Less stringent than the revolutionaries are those who think there needs to be some handy provisions for decimal compatibility. They hold that the factor 5, though not so important that it needs to be a divisor of the base, should not be treated in such hostility as 7 is in dozenal or decimal. It should be a neighbour-totative of the base, in order for it to have an easy divisibility test and to avoid maximal recurrence for its fractions.

The choices here depend on which neighbour relationship one would prefer and how many powers of 5 one is to be able to test for. The Î±-totative relationship gives dozenal multiples like 24, 84 and 624, and the Ï‰-totative relationship, 36, 96, 276 and 876. Since the base chosen as one's main base tends not to be too large, the choice will be between 24 (double dozen) and 36 (triple dozen), the former winning because of its smaller size, the latter because of the benefits of the omega relationship (the digit-sum test and fractions with only one recurring digit). Both require a lot of thinking about symbols and names for them, which is why dozenal purism might be the easier route to take after all; but they offer much more in the way of compatibility with decimal than dozenal does, especially in the case of fractions.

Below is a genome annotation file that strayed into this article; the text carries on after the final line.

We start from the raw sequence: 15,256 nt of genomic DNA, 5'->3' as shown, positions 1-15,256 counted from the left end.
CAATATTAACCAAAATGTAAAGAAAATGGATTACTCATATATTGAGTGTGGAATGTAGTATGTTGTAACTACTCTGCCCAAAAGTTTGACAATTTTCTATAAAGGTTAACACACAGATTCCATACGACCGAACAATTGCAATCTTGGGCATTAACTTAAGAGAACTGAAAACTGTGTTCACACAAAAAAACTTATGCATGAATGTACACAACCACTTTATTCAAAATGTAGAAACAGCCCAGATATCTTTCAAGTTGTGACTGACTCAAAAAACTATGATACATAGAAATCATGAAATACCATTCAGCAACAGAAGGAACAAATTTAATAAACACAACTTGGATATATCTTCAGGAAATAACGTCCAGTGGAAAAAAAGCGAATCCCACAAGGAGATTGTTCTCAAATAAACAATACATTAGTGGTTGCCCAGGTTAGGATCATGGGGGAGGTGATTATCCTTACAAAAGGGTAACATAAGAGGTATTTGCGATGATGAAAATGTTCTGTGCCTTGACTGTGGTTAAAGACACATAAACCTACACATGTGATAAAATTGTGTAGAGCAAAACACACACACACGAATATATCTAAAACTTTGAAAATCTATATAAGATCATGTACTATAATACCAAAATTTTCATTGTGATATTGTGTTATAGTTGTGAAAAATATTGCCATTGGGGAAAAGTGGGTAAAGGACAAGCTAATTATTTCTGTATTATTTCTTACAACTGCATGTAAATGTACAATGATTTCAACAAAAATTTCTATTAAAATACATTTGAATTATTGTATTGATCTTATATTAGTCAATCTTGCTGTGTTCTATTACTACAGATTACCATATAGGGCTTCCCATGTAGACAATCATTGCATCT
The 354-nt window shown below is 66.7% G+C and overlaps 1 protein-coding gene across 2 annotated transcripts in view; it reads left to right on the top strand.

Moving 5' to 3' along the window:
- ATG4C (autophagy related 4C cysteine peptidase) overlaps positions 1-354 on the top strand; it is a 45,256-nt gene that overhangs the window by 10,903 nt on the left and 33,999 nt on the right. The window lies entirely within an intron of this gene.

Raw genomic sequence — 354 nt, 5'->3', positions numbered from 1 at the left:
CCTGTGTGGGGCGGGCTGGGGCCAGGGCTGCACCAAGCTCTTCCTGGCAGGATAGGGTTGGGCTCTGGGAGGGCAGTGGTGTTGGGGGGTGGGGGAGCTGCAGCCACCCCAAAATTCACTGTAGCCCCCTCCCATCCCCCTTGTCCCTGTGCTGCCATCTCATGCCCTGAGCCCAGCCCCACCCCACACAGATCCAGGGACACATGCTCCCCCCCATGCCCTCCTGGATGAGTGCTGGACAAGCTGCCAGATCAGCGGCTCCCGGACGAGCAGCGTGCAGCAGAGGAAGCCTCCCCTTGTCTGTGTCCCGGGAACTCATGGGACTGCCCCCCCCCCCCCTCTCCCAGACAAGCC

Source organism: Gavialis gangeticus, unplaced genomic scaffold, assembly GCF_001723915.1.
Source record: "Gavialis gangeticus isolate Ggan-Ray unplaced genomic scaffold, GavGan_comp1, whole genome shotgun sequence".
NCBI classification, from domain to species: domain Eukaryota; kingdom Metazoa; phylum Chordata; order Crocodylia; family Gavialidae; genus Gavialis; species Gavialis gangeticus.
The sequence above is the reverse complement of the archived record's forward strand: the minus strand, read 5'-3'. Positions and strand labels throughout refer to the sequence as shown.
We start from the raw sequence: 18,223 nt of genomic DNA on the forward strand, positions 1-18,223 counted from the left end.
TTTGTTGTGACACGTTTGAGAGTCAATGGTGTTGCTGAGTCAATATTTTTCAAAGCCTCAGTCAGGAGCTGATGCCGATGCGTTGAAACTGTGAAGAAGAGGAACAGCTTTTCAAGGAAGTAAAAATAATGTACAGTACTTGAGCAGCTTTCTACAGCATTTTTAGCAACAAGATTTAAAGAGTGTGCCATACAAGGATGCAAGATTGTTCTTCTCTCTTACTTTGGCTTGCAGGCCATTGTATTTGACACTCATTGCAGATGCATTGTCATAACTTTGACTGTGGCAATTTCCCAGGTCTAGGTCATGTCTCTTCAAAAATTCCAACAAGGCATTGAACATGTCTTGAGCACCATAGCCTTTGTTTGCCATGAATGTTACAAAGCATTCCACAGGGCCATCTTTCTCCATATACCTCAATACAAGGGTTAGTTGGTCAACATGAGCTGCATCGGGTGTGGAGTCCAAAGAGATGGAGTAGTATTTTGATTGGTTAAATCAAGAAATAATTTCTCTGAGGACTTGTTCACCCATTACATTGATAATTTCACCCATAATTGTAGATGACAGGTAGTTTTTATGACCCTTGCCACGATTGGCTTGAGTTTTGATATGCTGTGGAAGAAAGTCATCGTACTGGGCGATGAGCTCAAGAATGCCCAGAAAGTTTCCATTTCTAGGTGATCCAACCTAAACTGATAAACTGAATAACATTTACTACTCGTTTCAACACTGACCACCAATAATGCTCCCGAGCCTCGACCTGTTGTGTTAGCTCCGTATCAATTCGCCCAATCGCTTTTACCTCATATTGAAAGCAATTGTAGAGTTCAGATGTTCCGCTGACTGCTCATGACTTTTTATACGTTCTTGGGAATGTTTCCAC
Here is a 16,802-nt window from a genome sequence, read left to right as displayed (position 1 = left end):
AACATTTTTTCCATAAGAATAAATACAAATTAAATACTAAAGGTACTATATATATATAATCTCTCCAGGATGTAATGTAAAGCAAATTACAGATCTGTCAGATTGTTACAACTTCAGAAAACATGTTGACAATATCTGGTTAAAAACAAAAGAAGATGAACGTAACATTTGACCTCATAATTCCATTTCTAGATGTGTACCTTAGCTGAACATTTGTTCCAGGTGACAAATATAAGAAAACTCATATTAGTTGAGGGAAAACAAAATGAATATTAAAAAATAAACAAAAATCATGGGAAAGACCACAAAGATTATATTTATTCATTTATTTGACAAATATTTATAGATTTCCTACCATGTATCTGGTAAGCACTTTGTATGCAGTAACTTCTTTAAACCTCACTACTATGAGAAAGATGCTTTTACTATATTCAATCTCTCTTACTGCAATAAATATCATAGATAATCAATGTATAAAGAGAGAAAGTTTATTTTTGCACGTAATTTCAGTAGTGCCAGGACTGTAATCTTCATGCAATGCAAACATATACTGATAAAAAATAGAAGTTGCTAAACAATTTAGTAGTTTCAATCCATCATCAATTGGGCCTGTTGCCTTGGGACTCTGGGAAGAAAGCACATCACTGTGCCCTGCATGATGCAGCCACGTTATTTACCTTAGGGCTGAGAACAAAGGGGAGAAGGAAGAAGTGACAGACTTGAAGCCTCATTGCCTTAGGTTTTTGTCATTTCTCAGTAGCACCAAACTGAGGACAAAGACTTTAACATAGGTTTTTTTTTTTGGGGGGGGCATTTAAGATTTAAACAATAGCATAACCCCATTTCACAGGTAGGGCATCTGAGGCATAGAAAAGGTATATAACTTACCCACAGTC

**Decimal Auxiliarists**